by Rodney Money
Here are the options in the USA where people get their pet birds. I did not include shelters and second hand opportunities though; just where you would be more likely to find a parent-raised or handfed baby. Also, I will explain their level of tameness of the birds, care, the knowledge of the people who either work or run the establishments, and any other thing I can think of.
1. Large, retail petstore chains: (ex. Petsmart, Petco, Pet Supermarket, and other franchises, etc.)
This is the absolute worst place you could find a bird to call your own. Both Petsmart and Petco get their birds from the Kaytee Preferred Birds program which has two facilities located in Florida. They are also establishing one in Las Vegas. Of the two in Florida, one handles parent-raised small birds such as finches, budgies, and lovebirds which they buy from various mass production breeders, and one that mass produces larger parrot species for intention of handfeeding. All the breeders and babies are fed a medicated diet that includes vitamins and minerals, as well as antibiotics including Doxycycline for bacteria growth. The great use of these antibiotics will weaken the immune system and make the future successful use of antibiotics questionable. Kaytee does not care about the emotional development of their birds since they already have a contract with Petsmart and Petco stating they need to produce a quantity of chicks and not a quality of chicks to keep up with the high demand of sales. All the birds are shipped from Florida or Las Vegas, so you might as well be buying a wild-caught bird from Africa, Central and South America, or Australia. These birds are then quarantined for three days or put out on the floor when stock gets low. The stock room where the birds are quaranteed is a poorly lit dungeon only having human contact during feeding and cleaning. When at the store the birds are fed a very poor seed diet which leads to fatty liver disease and death (so with their weak immune systems, the stress of being shipped, and fatty liver disease, people wonder why their parakeet from Petsmart died in just a week?) The birds when placed out on the floor, especially the smaller birds, are cluttered together in cages with improper food, perches, and little to no toys. The so-called "experts" are usually teenagers in High School or college who could not tell the difference between a cockatoo and a macaw. The only time the birds are handled is if a customer is interested, because the employees and their employers do not want to risk damaging their merchandise. Handfed babies are fed Kaytee Exact Handfeeding formula which is hard to digest in the bird's crop. Employees and Employers are not worried about socialization of the babies; their only concern is to feed them as quickly as possible so they can bag up more fish, the true highest profitable merchandise, for customers. The only way to stop this travesty of mass production of chicks is education to the public to stop buying birds at retail pet centers.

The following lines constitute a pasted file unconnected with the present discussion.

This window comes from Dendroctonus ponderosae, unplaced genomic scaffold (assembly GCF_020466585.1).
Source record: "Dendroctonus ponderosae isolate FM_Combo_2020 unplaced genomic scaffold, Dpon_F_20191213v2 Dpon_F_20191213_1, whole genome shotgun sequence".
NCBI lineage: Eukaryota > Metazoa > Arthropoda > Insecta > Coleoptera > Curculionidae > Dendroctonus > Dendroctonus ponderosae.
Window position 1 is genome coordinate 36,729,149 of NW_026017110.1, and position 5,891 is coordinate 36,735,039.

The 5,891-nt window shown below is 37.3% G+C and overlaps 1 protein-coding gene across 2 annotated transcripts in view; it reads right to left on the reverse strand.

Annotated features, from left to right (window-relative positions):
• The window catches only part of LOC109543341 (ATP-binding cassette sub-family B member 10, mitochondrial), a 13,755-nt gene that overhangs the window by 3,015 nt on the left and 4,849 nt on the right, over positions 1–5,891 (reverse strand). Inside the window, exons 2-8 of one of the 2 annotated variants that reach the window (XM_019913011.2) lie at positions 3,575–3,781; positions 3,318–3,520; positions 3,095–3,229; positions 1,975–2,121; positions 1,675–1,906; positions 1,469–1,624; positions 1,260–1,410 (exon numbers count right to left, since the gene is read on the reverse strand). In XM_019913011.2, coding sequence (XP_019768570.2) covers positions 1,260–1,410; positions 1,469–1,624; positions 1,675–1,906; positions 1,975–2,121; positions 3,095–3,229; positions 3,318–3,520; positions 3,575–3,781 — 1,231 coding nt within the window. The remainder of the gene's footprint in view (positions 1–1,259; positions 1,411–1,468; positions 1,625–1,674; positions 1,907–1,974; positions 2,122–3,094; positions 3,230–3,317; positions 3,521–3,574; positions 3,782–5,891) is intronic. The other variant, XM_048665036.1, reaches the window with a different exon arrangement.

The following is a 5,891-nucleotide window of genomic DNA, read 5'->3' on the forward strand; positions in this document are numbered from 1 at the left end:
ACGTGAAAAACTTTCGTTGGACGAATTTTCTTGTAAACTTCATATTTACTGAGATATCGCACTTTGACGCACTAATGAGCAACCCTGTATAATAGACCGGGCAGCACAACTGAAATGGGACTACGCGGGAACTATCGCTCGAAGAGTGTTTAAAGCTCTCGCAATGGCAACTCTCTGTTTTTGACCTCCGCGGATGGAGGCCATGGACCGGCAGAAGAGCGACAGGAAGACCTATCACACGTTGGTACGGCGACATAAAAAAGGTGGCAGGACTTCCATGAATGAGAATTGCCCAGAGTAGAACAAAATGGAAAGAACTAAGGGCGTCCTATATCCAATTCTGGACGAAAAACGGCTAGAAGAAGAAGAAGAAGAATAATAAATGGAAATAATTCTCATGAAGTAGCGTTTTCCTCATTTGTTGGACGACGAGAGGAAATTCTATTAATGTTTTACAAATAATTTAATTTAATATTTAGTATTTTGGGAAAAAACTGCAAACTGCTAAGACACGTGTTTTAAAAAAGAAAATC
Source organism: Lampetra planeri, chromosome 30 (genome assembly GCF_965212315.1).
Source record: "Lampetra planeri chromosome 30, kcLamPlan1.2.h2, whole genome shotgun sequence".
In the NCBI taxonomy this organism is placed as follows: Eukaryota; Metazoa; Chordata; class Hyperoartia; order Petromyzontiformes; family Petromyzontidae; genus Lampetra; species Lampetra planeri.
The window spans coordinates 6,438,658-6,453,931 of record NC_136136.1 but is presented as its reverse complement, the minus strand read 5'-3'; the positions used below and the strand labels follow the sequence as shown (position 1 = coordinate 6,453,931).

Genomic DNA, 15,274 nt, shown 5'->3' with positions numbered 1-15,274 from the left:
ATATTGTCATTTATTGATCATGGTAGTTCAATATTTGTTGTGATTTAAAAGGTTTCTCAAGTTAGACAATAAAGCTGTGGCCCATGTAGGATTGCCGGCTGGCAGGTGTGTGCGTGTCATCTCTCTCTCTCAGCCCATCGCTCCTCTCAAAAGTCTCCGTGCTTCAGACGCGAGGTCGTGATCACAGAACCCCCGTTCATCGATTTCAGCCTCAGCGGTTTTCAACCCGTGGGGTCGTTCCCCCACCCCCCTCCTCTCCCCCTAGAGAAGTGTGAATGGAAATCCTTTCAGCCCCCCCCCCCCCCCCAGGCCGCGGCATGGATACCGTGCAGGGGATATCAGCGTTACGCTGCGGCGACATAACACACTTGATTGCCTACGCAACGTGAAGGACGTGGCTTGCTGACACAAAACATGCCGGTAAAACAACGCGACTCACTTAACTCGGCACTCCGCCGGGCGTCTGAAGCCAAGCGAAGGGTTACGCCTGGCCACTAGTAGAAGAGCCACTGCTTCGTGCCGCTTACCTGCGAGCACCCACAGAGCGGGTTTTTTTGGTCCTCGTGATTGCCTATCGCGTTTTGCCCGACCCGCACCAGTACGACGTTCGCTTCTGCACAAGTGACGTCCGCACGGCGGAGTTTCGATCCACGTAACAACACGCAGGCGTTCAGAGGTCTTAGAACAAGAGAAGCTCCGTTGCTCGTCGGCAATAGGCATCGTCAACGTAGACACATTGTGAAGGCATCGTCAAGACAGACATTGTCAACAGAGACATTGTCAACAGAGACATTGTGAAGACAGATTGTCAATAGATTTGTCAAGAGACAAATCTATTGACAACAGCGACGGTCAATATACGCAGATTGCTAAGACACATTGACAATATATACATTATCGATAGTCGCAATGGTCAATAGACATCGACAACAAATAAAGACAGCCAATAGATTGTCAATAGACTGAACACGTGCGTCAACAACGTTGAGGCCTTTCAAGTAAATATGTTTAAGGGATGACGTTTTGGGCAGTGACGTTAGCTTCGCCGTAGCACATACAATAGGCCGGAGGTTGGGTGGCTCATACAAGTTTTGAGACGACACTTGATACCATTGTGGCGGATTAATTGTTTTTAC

2. Local Small Business-owned Pet Stores:
The knowledge of the staff varies greatly depending on the expertise of its people. Even with a very knowledgeable and educated staff, it is near to impossible to socialize each and every bird and care for their emotional needs. Employers and Employees have their minds preoccupied with cleaning cages, feeding birds, stocking, handling accounts, and simply dealing with customers; because first and foremost, it is a business. Many pet stores handfeed their own babies, but even the best bird stores forget that they need to continue socialization and establish a constant routine of playtime after they wean. Pet stores is where I see the vast majority of sweet, handfed babies turn wild after weaning.
3. Large-scaled Breeders:
Very similar to the suppliers of babies to the large retail pet chains. Large-scaled breeders mass produce large amount of babies for profit. So unless they have a staff that dedicates their entire time to feeding, playing, and socialization, the emotional needs just can not be met simply due to the sheer numbers of birds. These breeders are contracted to pet stores, other breeders for future stock, and other clients to provide a quantity of birds for future or present profit. Not all large-scaled breeders have inhumane practices. Steve Hartman of Hartman Aviaries and Gail Worth of Aves International not only care about their babies, but also the wellbeing of their parents also. Large-scale breeders also have the means to establish breeding stocks that could develop the possible domestication of parrots through line breeding. Also, mutations and other genetic changes could be studied in a more controlled environment.
4. Small-scaled Breeders (like us):
Many of these breeders are hobbyists, though some can make a living and breed for profit. These breeders tend to have a intimate relationship with each baby that they raise. This intimacy could lead in studies of developing co-parenting. Personally, I believe that this is the best place to find a new, loving feathered family member as long as the breeders breed in a moral way with not only thinking of the well being of their babies, but also their parents. Small-scaled breeders tend to keep their pairs within their homes unlike large-scaled breeders who breed in either large flight aviaries or warehouses.
© TLA 2009